val I18nValidator = Validator[cats.Id, I18nMessage]

And start creating validators with custom messages:

import cats._

implicit val nameValidator: I18nValidator[Name] = I18nValidator.root[Name](
    _.value.nonEmpty, c => I18nMessage(
        s"${c.path} should be non empty",
        "validator.name.empty",
        List(c.path.toString())
    )
)

implicit val memberValidator: I18nValidator[Member] = I18nValidator.success[Member]
    .combinePI(_.name)
    .combinePR(_.age)(a => a > 18 && a < 40, c => I18nMessage(
        s"${c.path} should be between 18 and 40",
        "validator.member.age",
        List(c.path.toString())
    ))

Validation messages will look like:

import dupin.syntax._

val invalidMember = Member(Name(""), 0)
val result = invalidMember.validate

assert(result == Validated.invalid(NonEmptyChain(
    I18nMessage(
        ".name should be non empty",
        "validator.name.empty",
        List(".name")
    ),
    I18nMessage(
        ".age should be between 18 and 40",
        "validator.member.age",
        List(".age")
    )
)))

Kind customization

For example you want to allow only using of limited list of names and they are stored in the database:

import scala.concurrent.Future

class NameService {
    private val allowedNames = Set("Ada")
    def contains(name: String): Future[Boolean] =
        // Emulation of DB call
        Future.successful(allowedNames(name))
}

So to be able to handle checks that returns Future[Boolean], you just need to define your own validator type with builder:

import dupin._
import scala.concurrent.Future

type FutureValidator[A] = Validator[Future, String, A]
val FutureValidator = Validator[Future, String]

Then you can create validators with generic dsl (don't forget to import required type classes, as minimum Functor[Future]):

import cats.implicits._
import scala.concurrent.Future

val nameService = new NameService

implicit val nameValidator: FutureValidator[Name] = FutureValidator.root[Name](
    n => nameService.contains(n.value), c => s"${c.path} should be non empty"
)

implicit val memberValidator: FutureValidator[Member] = FutureValidator.success[Member]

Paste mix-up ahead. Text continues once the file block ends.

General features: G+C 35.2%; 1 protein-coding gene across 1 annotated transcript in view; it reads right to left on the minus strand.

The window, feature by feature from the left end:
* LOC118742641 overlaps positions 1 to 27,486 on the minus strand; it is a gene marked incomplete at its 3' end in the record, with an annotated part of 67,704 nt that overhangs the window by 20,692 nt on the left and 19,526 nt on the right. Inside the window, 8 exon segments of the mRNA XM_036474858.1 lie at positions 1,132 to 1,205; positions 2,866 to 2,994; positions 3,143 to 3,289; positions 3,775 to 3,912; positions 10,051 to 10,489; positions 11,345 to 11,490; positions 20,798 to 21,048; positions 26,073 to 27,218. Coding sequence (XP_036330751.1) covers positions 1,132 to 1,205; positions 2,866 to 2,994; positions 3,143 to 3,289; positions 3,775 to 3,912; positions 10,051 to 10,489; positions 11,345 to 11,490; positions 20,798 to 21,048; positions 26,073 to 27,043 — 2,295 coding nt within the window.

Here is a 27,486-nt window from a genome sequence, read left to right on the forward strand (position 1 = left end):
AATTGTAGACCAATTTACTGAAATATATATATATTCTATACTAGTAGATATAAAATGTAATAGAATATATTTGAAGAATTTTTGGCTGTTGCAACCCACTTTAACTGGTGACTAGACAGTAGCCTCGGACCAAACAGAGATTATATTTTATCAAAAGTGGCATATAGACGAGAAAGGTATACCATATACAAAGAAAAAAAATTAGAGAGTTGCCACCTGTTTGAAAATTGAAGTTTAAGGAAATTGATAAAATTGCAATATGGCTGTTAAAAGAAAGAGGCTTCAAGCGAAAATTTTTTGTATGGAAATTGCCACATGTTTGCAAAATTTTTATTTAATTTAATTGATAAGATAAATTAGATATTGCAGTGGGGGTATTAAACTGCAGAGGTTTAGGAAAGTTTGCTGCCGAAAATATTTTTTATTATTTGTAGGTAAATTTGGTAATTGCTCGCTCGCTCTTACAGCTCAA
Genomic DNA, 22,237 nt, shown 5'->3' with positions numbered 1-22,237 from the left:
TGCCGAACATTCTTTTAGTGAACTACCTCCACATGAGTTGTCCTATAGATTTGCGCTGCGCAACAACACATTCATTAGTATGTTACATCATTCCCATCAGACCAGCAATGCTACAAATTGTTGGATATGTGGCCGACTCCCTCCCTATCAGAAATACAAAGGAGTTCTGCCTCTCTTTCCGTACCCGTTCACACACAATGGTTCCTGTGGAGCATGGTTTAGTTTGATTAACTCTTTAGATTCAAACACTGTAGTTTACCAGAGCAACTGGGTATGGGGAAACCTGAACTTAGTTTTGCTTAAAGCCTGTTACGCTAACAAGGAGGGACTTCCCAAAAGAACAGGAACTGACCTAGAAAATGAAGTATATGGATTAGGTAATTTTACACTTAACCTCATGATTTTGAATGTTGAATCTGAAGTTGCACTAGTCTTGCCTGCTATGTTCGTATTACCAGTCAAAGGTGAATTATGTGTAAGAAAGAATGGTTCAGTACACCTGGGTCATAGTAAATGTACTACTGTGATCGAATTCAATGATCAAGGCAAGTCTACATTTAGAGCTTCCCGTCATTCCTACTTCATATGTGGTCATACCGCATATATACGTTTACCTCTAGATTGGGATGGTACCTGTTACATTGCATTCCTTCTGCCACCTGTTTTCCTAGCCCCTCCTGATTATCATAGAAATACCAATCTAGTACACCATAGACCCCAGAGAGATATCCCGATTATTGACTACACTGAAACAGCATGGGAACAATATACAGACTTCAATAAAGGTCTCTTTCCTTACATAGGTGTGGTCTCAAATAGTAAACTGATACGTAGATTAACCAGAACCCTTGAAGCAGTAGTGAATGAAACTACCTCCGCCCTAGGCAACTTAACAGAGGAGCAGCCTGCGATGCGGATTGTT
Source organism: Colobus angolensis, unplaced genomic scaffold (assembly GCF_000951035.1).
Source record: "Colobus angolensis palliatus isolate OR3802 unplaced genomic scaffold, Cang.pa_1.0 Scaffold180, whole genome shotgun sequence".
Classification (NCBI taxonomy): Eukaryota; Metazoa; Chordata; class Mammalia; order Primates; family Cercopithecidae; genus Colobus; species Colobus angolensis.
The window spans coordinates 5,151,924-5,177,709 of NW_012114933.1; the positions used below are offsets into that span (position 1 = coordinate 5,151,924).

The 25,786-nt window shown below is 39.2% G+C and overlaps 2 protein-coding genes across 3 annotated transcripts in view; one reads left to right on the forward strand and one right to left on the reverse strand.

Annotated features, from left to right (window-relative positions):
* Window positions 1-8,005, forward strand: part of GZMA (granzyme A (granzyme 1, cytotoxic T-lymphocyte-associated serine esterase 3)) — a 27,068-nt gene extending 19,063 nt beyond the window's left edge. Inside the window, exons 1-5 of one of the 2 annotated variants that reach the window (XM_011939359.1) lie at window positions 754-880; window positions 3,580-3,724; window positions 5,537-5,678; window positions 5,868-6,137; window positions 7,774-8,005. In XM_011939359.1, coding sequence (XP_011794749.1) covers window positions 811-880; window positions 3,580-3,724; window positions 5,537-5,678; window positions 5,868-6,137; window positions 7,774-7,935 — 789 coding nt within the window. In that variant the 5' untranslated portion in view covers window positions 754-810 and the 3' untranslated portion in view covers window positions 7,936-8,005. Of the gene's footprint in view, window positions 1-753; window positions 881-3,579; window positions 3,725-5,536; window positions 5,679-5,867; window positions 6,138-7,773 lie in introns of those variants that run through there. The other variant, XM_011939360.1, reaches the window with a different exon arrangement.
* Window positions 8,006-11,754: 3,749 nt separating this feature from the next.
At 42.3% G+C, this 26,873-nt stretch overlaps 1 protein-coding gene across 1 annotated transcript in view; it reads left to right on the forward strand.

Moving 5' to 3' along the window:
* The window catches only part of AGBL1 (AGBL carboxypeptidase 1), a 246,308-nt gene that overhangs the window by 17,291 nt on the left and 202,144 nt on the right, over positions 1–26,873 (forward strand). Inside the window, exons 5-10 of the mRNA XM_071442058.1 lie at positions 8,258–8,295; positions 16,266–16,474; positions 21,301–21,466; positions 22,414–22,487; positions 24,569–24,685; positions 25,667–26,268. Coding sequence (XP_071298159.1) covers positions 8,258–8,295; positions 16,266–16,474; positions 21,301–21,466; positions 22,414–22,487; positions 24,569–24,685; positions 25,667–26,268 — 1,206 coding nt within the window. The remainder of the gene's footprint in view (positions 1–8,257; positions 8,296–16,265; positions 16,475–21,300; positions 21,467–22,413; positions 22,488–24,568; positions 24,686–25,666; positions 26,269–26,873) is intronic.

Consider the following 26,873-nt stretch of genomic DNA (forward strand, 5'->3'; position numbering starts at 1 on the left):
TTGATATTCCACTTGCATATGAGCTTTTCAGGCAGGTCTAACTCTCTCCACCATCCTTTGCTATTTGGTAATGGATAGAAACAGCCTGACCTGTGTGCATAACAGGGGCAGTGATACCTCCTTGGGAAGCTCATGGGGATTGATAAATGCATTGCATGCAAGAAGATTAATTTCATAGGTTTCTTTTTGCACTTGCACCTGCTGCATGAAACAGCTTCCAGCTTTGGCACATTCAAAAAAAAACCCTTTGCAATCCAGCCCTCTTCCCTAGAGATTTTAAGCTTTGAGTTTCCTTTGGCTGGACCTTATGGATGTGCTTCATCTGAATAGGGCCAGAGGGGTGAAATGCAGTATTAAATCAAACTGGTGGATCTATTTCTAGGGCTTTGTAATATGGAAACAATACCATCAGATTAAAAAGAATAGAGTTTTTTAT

.combinePI(_.name)
    .combinePR(_.age)(a => Future.successful(a > 18 && a < 40), c => s"${c.path} should be between 18 and 40")

Validation result will look like:

import dupin.syntax._

val invalidMember = Member(Name(""), 0)
val result: Future[ValidatedNec[String, Member]] = invalidMember.validate

result.map(r => assert(r == Validated.invalid(NonEmptyChain(
    ".name should be non empty",
    ".age should be between 18 and 40"
))))

Custom validating package

To avoid imports boilerplate and isolating all customizations you can define your own dupin package:

package object custom extends DupinCoreDsl with DupinSyntax {
    type CustomValidator[A] = Validator[Future, I18nMessage, A]
    val CustomValidator = Validator[Future, I18nMessage]
}

Then you can start using your own validator type with single import:

import cats.implicits._
import dupin.custom._

val nameService = new NameService

implicit val nameValidator: CustomValidator[Name] = CustomValidator.root[Name](
    n => nameService.contains(n.value), c => I18nMessage(
        s"${c.path} should be non empty",
        "validator.name.empty",
        List(c.path.toString())
    )
)

val validName = Name("Ada")
val valid: Future[Boolean] = validName.isValid

valid.map(assert(_))

Changelog

0.3.0:

  • finalize API, there should be less breaking changes from now
  • rename dupin.Validator.compose to dupin.Validator.comap, similar to cats.Contravariant.contramap
  • rename dupin.Validator.combinePK to dupin.Validator.combinePL, where L stands for "lifted" to reflect method signature
  • minor refactorings

0.2.0:

  • migrate to mill build tool
  • add Scala 3, Scala JS and Scala Native support
  • expose validator monoid instance Monoid[Validator[F, E, A]]
  • rename dupin.base package to dupin.basic
  • various refactorings and cleanups